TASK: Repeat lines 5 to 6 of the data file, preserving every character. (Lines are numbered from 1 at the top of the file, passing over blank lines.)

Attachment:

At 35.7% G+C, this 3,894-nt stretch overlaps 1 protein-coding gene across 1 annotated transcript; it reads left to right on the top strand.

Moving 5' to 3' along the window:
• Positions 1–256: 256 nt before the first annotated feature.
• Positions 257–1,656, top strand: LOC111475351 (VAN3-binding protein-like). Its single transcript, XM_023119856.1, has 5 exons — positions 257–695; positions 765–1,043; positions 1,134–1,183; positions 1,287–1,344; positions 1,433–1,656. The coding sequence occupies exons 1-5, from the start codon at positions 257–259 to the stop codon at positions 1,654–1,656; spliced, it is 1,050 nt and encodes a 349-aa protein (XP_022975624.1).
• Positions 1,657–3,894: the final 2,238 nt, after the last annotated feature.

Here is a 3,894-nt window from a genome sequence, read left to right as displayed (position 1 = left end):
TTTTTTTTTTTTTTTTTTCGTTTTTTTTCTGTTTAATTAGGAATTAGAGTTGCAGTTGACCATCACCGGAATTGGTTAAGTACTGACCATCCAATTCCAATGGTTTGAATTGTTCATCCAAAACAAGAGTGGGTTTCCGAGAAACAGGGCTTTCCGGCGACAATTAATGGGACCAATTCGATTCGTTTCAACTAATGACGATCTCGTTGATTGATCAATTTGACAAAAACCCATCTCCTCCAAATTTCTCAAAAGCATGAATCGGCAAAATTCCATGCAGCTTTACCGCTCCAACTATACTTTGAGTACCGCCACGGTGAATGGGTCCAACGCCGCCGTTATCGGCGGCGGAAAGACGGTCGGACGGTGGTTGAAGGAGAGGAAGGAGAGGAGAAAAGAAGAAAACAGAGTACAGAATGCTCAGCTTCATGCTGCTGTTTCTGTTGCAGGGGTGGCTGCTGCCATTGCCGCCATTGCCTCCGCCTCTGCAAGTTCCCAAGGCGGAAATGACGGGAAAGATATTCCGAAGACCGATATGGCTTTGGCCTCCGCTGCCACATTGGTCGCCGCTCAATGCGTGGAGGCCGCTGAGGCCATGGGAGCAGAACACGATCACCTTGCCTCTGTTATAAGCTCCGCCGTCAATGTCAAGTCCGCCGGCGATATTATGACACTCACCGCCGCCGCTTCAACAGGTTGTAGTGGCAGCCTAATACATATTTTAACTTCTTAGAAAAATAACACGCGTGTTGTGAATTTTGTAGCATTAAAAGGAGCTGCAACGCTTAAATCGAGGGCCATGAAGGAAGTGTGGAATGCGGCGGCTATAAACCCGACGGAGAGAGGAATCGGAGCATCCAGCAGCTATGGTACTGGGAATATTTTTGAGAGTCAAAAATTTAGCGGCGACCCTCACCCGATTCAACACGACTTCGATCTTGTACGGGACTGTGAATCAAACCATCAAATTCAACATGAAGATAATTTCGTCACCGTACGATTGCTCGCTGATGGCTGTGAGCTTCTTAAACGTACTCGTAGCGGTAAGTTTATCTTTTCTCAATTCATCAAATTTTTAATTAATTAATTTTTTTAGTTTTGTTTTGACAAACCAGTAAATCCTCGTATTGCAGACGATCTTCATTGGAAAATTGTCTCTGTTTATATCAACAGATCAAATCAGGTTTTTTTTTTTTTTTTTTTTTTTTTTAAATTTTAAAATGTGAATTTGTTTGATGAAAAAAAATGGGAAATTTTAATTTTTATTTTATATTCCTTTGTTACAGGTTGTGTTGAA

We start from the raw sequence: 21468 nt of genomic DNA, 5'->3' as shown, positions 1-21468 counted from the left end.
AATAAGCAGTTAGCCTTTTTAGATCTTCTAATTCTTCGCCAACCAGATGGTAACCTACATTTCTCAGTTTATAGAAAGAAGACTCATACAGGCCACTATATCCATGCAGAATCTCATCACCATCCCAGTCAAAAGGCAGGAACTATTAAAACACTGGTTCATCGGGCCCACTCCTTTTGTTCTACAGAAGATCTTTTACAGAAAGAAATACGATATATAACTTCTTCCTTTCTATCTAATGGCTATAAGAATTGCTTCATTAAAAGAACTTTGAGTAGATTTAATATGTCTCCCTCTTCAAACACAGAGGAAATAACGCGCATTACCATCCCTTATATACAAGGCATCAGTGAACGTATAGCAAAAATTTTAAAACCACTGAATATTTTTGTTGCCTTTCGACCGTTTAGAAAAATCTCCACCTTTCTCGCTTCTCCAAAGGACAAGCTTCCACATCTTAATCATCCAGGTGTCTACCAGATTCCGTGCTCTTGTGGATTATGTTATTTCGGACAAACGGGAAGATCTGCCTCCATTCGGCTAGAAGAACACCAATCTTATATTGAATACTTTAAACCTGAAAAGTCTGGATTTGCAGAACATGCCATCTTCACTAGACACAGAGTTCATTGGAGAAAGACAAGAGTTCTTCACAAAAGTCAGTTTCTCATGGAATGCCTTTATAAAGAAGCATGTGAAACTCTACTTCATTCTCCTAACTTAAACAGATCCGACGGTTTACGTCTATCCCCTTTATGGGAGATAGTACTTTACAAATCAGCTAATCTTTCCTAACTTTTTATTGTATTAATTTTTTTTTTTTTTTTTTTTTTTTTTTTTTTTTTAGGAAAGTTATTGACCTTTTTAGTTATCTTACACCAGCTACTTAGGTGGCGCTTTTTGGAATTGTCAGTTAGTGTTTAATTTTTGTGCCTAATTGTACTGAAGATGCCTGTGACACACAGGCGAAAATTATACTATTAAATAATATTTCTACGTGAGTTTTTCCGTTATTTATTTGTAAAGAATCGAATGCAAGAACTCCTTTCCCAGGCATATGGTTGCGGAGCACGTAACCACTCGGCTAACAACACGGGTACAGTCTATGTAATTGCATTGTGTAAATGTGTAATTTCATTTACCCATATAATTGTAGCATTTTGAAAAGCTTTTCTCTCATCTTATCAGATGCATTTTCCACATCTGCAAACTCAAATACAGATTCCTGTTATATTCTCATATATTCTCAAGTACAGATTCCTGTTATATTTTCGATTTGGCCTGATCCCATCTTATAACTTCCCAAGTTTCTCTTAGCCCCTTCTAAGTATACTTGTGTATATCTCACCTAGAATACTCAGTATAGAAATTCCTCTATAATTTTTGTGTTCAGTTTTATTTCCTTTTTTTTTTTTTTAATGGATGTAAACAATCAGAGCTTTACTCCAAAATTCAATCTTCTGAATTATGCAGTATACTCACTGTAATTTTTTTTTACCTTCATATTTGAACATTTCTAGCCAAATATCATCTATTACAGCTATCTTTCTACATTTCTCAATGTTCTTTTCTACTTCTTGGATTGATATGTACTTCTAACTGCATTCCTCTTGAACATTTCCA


• Positions 1,657–3,894: the final 2,238 nt, after the last annotated feature.

Here is a 3,894-nt window from a genome sequence, read left to right as displayed (position 1 = left end):